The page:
• VAST & RTB: Peas in an Ad Pod

    While the CTV market will continue to garner billions of dollars in incremental spend each year for the foreseeable future, the tone is beginning to change ever so slightly; from unbridled excitement to a heightened focus on the technology and manner by which CTV ads are bought and sold.

    Amid this step change, an old friend has re-emerged at the forefront of industry conversation: Ad Pods.

    As a refresher, ad pods are a sequenced group of ads that play one after another within an ad break. Scheduled in pre-, mid-, and post-roll environments, an ad pod equates to a commercial break that runs during an episode of a TV program in linear environments.

    Ad pods are not new to programmatic ad delivery or IP-based programming by any means. The concept of ad pods in CTV and over-the-top (OTT) environments have been around for some time, but adoption over the years has been slow and piecemeal. The lack of implementation has led to inefficiencies in the way premium video and TV media is bought and sold. These inefficiencies have only become exacerbated as streaming has taken off, resulting in unpleasant ad experiences for viewers.

    A vast leap back in time.
    Nearly a decade ago, in 2012, the Interactive Advertising Bureau (IAB) Tech Lab released VAST 3.0, and the concept of an ad pod was brought to the forefront. VAST 3.0 provided specifications that allowed for the delivery of sequenced ads during a commercial break in long-form digital video content. At the onset, ad pods and their related sequence signals offered a lot of promise, but they didn’t get much play because the concept of digital (i.e. connected) TV was somewhat nascent at the time.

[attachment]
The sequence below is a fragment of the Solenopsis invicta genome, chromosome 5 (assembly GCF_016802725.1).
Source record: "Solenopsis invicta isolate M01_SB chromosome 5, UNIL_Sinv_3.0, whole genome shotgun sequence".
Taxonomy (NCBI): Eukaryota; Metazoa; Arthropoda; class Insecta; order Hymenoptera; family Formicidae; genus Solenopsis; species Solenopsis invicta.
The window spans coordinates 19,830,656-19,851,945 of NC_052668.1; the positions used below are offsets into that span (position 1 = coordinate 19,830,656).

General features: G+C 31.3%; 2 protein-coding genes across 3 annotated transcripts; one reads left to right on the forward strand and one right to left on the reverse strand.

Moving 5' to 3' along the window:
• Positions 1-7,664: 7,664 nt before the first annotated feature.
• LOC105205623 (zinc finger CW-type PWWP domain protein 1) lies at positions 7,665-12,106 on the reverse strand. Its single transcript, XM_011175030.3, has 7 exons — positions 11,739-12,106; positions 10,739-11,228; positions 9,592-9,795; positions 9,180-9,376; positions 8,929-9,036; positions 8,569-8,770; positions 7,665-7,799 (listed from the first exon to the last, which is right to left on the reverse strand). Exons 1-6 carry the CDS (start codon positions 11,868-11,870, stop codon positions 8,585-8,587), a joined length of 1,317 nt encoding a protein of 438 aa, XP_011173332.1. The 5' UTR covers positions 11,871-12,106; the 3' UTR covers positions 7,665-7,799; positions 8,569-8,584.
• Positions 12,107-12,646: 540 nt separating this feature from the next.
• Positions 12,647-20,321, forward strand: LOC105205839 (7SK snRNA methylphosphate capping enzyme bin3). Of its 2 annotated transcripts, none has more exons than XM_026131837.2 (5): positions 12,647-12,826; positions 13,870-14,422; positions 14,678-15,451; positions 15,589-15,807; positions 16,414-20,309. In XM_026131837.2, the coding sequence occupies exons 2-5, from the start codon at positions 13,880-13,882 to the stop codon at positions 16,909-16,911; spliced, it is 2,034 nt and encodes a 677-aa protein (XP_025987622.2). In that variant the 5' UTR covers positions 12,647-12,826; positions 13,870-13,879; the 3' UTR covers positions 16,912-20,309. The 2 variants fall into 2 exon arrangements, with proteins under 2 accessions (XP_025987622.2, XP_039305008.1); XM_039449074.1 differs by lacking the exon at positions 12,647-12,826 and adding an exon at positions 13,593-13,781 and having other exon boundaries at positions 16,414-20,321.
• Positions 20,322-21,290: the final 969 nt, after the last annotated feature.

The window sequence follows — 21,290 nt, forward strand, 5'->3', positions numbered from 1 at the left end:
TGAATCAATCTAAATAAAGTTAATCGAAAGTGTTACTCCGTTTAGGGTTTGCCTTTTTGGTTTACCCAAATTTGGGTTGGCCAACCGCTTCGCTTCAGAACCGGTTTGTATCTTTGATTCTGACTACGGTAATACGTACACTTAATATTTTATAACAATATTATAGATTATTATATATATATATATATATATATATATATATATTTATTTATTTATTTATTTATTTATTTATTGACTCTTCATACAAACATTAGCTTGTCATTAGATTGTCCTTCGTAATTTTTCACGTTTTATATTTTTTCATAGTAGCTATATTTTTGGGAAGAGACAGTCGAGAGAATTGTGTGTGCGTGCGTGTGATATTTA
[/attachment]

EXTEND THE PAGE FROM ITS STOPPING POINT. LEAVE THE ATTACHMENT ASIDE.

Because ad pods were not used as widely as they perhaps should have been, the industry missed out on opportunities to reap their full benefit and build a future-proof foundation.

    The accelerated rise of streaming over the past two years has brought the viewer experience in CTV and OTT back under the microscope. Long-form, lean-back episodic media commands prestige, but the advertising experience has often left much to be desired; from blank slates and timeouts to duplicate creative and a lack of competitive separation.

    Enter OpenRTB 2.6
    In April of this year, the IAB Tech Lab introduced OpenRTB 2.6, a transaction protocol that includes specifications to support the buying and selling of CTV media. And notably, as you might guess, the release included new attributes and guides specific to ad pod opportunities and podded bidding.

    On a technical level, the spec includes detailed guides for constructing bid requests and configuring responses in programmatic CTV, spanning structured, dynamic, and hybrid (i.e. a mix of both) ad pods. We’ll spare the particulars for now, but the formalization of these standards marks a major step forward for buyers and sellers of programmatic CTV media — building on the important VAST 3.0 spec released nearly a decade ago.

    This milestone is particularly meaningful at a time when subscription fatigue is setting in and ad-supported viewing is on the rise, offering lucrative opportunities to score ad dollars and win audiences. Delivering a pristine viewer ad experience is key to capitalizing on these opportunities, and OpenRTB 2.6 and VAST 3.0 will inevitably play a critical role in helping media owners accomplish just that.

    The industry, however, must rally around these standards to drive uniform adoption.

    The time to adopt is now.
    Back in 2012 when ad pods were brought to the forefront, they were heralded as a fix for issues like creative redundancy in ad breaks. Unlike linear TV, OTT was (and, to some degree, still is) a work in progress, lacking the proper rules and controls to solve issues like duplication, competitive separation, latency, and frequency.

    The technology and complementary standards (OpenRTB 2.6 and VAST 3.0) are now in place to address these problems; the industry just needs to come around to using them.

    Yes, the viewer experience is certainly improving in CTV as the market enters its next phase of growth, but there is still room for enhancement. It’s on all of us — buyers, sellers, and tech partners alike — to push adoption of these standards, and to demonstrate how ad podding and successful pod management results in greater revenue for publishers, and a better experience for brands. 

    Check out the 10 minute video interview below with Daniel to learn more.